Water World as Another Home for English Nation Reflected in the English Folklore

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PLAN 1. The history of Britain’s relations with its “waterworld”.Why did it inspire the emergence of the rich English folklore ? 2. The water world in the English folklore : tales, stories fears, prejudices, poems connected with seas, rivers, lakes and their inhabitants. 3. Does the English nation try to preserve its precious “waterworld” both as the natural resource and the cultural inheritance. The British are a most curious nation in many aspects. When a tourist from whatever continent comes to visit Britain the first conclusion he arrives at is how bizarre the people living there are. The main reason to their uniqueness will certainly lie on the surface: Great Britain is an island that had to grow up and all the long way of its history alone being separated from

the rest of the world by great amounts of water. This very characteristics turned them into not only a curious nation, but also an interesting and special one, whose history and culture one of the richest in the world. And the water surrounding the island played not a minor part in its forming. So the British people respect and cherish their “watery” neighbour who from the earliest stages of their history up to now gave them food, drink, work, power, respect of other nations, wealth and after all entertainment. It inspired a huge number of stries, tales, poems , superstitions and prejudicies and it has always been worshipped by the people. The field of the country’s economy connected with water was always a great concern for those who ruled it for they naturally attached

much importance to it. From the times when the English society was being born and only beginning to take shape kings already would interest themselves in the conditions of trading across the sea. In the eleventh century Cnut on a pilgrimage to Rome took the opportunity of obtaining from the Emperor and other rulers he met there greater security and reduction of talls for his subjects, traders and others, travelling in their lands. Already in the eighth century an English merchant called Botta was settled at Marceilles, perhaps as an agent for collecting goods to be sold in England. The Viking rades of the late eighth and ninth centuries disrupted trade on the Continent, but Englishmen may well have taken part in the Baltic trade opened up by this time. At least, there is no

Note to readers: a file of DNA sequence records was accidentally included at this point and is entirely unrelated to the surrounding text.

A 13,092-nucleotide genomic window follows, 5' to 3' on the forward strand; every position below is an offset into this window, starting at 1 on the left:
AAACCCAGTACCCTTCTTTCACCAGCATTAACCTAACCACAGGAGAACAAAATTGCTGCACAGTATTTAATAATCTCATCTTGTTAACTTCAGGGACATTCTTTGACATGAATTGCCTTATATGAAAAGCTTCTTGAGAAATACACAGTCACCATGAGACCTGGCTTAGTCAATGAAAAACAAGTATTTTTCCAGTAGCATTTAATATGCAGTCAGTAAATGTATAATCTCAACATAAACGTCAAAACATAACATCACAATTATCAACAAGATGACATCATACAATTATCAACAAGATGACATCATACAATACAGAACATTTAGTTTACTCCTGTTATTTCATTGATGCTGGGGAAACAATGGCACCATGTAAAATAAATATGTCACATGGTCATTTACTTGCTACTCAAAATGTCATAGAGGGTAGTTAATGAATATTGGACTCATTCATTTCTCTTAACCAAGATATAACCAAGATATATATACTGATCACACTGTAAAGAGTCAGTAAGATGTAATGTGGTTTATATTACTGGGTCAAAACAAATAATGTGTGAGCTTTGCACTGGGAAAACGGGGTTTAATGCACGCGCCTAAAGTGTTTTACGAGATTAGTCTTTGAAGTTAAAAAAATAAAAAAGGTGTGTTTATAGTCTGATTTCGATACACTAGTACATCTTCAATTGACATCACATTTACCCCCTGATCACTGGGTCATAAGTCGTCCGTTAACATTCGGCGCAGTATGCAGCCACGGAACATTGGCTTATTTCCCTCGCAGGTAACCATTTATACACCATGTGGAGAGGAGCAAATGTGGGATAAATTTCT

reason to deny English nationality to a certain Wulfstan who described to King Alfred a journey taken to the Frisches Haff; he has an English name. On the other hand, we hear of foreign traders in England from early times. Bede speaks of London as the “mart of many nations, resorting to it by sea and land”, and mentions the purchase of a captive by a Frisian merchant in London. But the strongest evidence for the amount of sea traffic in Frisian hands is the assumption of an Anglo-Saxon poet that a seaman is likely to have a Frisian wife: Dear is the welcome guest to the Frisian woman when the ship comes to land. His ship is come and her husband, her own bread – winner, is at home, and she invites him in, washes his stained raiment and gives him new clothes, grants him on

land what his love demands. Men from other lands came also. At the end of the tenth century a document dealing with trade in London speaks of men from Rouen, Flanders, Ponthieu, Normandy, France; from about the same date comes a description of York as the resort of merchants from all quarters, especially Danes. The merchants and seamen plied an honoured trade. The poets speak with appreciation of the seaman “who can boldly drive the ship across the salt sea” or “can steer the stem on the dark wave, knows the currents, (being) the pilot of the company over the wide ocean”, and it was at least a current opinion in the early eleventh century that the merchant who had crossed the sea three times at his own cost should be entitled to a thane’s rank. The merchant in